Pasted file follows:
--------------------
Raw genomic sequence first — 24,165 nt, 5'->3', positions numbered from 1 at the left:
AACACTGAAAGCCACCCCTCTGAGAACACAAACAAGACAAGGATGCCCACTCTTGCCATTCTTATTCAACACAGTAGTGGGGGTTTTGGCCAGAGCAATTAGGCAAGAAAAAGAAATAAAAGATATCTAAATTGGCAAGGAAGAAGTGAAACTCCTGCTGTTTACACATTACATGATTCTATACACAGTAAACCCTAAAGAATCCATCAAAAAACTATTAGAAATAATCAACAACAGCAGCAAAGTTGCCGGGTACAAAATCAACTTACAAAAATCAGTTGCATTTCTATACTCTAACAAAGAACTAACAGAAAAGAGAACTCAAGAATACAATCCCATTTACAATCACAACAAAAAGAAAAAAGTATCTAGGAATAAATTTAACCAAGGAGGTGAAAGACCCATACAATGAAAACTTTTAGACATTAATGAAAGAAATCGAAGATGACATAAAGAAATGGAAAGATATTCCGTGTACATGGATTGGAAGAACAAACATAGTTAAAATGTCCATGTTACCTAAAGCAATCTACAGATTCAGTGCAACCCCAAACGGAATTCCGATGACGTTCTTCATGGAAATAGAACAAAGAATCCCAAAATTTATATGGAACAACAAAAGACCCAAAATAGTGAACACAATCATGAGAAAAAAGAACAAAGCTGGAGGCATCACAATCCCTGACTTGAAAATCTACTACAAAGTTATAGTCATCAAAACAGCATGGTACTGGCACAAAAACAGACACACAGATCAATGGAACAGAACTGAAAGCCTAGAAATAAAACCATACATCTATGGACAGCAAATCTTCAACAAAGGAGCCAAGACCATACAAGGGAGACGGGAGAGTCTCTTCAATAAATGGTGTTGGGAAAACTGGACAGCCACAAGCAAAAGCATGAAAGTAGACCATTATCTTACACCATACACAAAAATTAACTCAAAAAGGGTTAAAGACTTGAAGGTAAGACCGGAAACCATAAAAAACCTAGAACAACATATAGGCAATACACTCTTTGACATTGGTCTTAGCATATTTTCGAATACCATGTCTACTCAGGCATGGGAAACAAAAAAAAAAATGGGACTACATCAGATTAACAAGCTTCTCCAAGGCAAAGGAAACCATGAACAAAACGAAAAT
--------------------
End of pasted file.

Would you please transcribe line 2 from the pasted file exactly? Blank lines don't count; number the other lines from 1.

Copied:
AACACTGAAAGCCACCCCTCTGAGAACACAAACAAGACAAGGATGCCCACTCTTGCCATTCTTATTCAACACAGTAGTGGGGGTTTTGGCCAGAGCAATTAGGCAAGAAAAAGAAATAAAAGATATCTAAATTGGCAAGGAAGAAGTGAAACTCCTGCTGTTTACACATTACATGATTCTATACACAGTAAACCCTAAAGAATCCATCAAAAAACTATTAGAAATAATCAACAACAGCAGCAAAGTTGCCGGGTACAAAATCAACTTACAAAAATCAGTTGCATTTCTATACTCTAACAAAGAACTAACAGAAAAGAGAACTCAAGAATACAATCCCATTTACAATCACAACAAAAAGAAAAAAGTATCTAGGAATAAATTTAACCAAGGAGGTGAAAGACCCATACAATGAAAACTTTTAGACATTAATGAAAGAAATCGAAGATGACATAAAGAAATGGAAAGATATTCCGTGTACATGGATTGGAAGAACAAACATAGTTAAAATGTCCATGTTACCTAAAGCAATCTACAGATTCAGTGCAACCCCAAACGGAATTCCGATGACGTTCTTCATGGAAATAGAACAAAGAATCCCAAAATTTATATGGAACAACAAAAGACCCAAAATAGTGAACACAATCATGAGAAAAAAGAACAAAGCTGGAGGCATCACAATCCCTGACTTGAAAATCTACTACAAAGTTATAGTCATCAAAACAGCATGGTACTGGCACAAAAACAGACACACAGATCAATGGAACAGAACTGAAAGCCTAGAAATAAAACCATACATCTATGGACAGCAAATCTTCAACAAAGGAGCCAAGACCATACAAGGGAGACGGGAGAGTCTCTTCAATAAATGGTGTTGGGAAAACTGGACAGCCACAAGCAAAAGCATGAAAGTAGACCATTATCTTACACCATACACAAAAATTAACTCAAAAAGGGTTAAAGACTTGAAGGTAAGACCGGAAACCATAAAAAACCTAGAACAACATATAGGCAATACACTCTTTGACATTGGTCTTAGCATATTTTCGAATACCATGTCTACTCAGGCATGGGAAACAAAAAAAAAAATGGGACTACATCAGATTAACAAGCTTCTCCAAGGCAAAGGAAACCATGAACAAAACGAAAAT